This course introduces students to computer science. Students will design software independently and as part of a team, using industry-standard programming tools and applying the software development life-cycle model. They will also write and use subprograms within computer programs. Students will develop creative solutions for various types of problems as their understanding of the computing environment grows. They will also explore environmental and ergonomic issues, emerging research in computer science, and global career trends in computer-related fields.
This course is entirely online and does not require nor rely on any textbook. The following software is required and is currently not supported on mobile devices like tablets and Chromebooks.
- Java Development Kit (JDK) from Oracle® (A link to download this software for free is provided in the course)
- Eclipse® IDE (A link to download this free software for Mac® or Windows® is provided in the course)
Teaching and Learning Strategies:
The aim of this course is to introduce students to computer programming. In order to achieve this goal, a wide variety of instructional strategies are used to provide learning opportunities to accommodate a variety of learning styles, interests, and ability levels. The following are used throughout the course as strategies for teaching and learning the concepts presented:
- Communicating: Through the use of discussions, this course offers students the opportunity to share their understanding both in oral as well as written form.
- Problem Solving: This course scaffolds learning by providing students with the basic knowledge needed to understand computer science and building off of this knowledge as they progress through the course. The course guides students toward recognizing opportunities to apply knowledge they have gained to solve problems.
- Connecting: This course connects the concepts taught to real-world applications (e.g. students will write programs that can read and write files).
- Representing: Through the use of examples, practice problems, and sample code, the course models various coding practices, poses questions that require students to use different representations as they are working at each level of conceptual development – concrete, visual or symbolic, and allows individual students the time they need to solidify their understanding at each conceptual stage.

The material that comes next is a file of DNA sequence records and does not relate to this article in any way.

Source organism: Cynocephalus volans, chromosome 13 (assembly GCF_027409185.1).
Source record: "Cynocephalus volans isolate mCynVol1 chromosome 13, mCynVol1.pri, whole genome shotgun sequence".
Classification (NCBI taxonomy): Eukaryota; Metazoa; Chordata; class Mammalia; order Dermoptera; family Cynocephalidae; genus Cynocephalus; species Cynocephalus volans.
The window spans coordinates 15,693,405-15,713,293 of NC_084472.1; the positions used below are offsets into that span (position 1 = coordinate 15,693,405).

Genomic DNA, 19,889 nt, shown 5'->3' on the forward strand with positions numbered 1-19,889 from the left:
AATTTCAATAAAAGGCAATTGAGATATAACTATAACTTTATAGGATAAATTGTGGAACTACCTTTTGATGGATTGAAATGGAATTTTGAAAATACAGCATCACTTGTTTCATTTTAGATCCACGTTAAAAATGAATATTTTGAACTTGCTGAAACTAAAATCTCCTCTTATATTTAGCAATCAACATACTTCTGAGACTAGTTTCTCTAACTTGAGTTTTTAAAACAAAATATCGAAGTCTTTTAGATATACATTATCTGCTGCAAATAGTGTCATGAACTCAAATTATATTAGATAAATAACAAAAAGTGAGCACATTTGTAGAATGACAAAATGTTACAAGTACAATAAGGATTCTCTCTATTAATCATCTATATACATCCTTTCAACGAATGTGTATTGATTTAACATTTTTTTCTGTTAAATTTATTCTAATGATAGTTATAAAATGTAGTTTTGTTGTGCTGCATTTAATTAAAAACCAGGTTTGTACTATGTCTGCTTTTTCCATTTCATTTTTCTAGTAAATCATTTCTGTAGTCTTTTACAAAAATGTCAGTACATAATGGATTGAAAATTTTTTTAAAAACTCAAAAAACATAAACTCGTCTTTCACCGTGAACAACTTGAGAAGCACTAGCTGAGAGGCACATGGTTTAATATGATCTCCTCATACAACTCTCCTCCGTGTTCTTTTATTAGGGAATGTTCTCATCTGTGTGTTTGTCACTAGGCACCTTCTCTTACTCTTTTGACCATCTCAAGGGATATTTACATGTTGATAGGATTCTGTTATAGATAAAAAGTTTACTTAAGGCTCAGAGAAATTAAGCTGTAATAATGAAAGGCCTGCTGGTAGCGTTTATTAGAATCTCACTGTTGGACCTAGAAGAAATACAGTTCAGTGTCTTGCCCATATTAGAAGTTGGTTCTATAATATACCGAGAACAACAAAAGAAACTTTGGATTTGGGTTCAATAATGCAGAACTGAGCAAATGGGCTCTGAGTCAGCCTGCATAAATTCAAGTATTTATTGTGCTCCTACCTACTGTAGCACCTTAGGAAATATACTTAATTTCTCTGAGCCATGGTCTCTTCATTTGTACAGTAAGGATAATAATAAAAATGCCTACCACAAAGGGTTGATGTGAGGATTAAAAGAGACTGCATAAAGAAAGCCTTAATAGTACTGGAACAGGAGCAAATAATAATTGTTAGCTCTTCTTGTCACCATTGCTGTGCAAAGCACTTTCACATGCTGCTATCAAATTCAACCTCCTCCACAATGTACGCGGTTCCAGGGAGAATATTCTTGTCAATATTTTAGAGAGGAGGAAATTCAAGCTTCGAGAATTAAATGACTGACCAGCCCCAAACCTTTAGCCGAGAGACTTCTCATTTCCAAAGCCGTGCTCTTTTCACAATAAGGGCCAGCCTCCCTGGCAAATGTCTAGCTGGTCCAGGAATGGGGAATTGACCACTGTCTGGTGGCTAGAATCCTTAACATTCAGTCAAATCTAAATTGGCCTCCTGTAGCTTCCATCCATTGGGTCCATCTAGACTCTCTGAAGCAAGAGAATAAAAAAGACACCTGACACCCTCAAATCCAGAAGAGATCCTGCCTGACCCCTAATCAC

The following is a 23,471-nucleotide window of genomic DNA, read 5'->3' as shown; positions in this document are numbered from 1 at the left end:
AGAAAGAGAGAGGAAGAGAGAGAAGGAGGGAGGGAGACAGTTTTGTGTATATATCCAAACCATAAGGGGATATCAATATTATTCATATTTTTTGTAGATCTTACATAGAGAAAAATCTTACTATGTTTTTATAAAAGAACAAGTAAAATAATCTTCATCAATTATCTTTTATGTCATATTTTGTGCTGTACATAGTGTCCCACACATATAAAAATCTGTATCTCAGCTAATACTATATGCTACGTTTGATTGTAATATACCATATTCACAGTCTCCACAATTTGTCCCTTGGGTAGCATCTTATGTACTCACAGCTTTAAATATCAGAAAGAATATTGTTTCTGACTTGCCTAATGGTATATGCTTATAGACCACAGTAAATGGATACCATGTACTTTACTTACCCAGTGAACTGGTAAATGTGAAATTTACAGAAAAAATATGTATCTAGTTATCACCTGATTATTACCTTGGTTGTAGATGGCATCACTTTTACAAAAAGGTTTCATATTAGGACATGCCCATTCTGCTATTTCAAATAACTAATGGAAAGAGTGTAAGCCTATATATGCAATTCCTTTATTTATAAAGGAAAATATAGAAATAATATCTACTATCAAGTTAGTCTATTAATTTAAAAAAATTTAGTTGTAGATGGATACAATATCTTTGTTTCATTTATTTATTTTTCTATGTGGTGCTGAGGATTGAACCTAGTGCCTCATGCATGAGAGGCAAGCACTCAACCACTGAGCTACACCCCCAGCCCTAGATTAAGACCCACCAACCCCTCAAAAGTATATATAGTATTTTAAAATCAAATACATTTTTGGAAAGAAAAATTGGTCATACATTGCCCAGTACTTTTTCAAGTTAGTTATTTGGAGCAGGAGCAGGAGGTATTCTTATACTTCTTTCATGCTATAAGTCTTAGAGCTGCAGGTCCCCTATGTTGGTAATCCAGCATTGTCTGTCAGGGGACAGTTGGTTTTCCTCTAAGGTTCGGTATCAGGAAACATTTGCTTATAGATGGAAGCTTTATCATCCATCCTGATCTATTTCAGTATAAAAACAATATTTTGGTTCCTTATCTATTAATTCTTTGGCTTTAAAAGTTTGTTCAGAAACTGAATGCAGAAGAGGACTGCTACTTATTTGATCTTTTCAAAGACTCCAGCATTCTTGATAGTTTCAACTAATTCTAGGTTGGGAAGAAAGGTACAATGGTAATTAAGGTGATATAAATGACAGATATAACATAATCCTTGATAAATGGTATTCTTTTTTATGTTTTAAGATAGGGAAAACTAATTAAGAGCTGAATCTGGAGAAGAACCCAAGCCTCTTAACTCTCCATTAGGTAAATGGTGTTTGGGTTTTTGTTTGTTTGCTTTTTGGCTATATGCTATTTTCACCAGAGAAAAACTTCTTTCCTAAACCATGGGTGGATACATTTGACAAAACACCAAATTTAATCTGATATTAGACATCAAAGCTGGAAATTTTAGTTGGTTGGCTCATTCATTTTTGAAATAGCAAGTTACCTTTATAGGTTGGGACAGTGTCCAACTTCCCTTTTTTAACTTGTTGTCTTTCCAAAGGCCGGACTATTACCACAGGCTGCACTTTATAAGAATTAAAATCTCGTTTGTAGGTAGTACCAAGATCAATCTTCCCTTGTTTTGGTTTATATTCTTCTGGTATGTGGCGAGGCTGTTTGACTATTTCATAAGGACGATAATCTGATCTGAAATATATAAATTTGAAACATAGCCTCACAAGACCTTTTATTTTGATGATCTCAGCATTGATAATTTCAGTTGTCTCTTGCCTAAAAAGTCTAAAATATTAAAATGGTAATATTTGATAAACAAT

- Guided Exploration: The course and teacher guide students through the exploration of a variety of coding practices and procedures necessary to be successful in computer science.
Assessment and Evaluation Strategies of Student Performance:
Every student attending Christian Virtual School is unique. We believe each student must have the opportunities to achieve success according to their own interests, abilities, and goals. Like the Ministry of Education, we have defined high expectations and standards for graduation, while introducing a range of options that allow students to learn in ways that suit them best and enable them to earn their diplomas. Christian Virtual School’s Assessment, Evaluation, and Reporting Policy is based on seven fundamental principles, as outlined in the Growing Success: Assessment, Evaluation, and Reporting in Ontario Schools document.
When these seven principles are fully understood and observed by all teachers, they guide the collection of meaningful information that helps inform instructional decisions, promote student engagement, and improve student learning. At Christian Virtual School, teachers use practices and procedures that:
- are fair, transparent, and equitable for all students;
- support all students, including those with special education needs, those who are learning English, and those who are First Nation, Métis, or Inuit;
- are carefully planned to relate to the curriculum expectations and learning goals and, as much as possible, to the interests, learning styles and preferences, needs, and experiences of all students;
- are communicated clearly to students and parents or guardians at the beginning of the school year or course and at other appropriate points throughout the school year or course;
- are ongoing, varied in nature, and administered over a period of time to provide multiple opportunities for students to demonstrate the full range of their learning;
- provide ongoing descriptive feedback that is clear, specific, meaningful, and timely to support improved learning and achievement; and
- develop students’ self-assessment skills to enable them to access their own learning, set specific goals, and plan next steps for their learning.
For more information on our assessment and evaluation strategies, refer to Section 6, Student Achievement, in the Course Calendar.
Program Planning Considerations: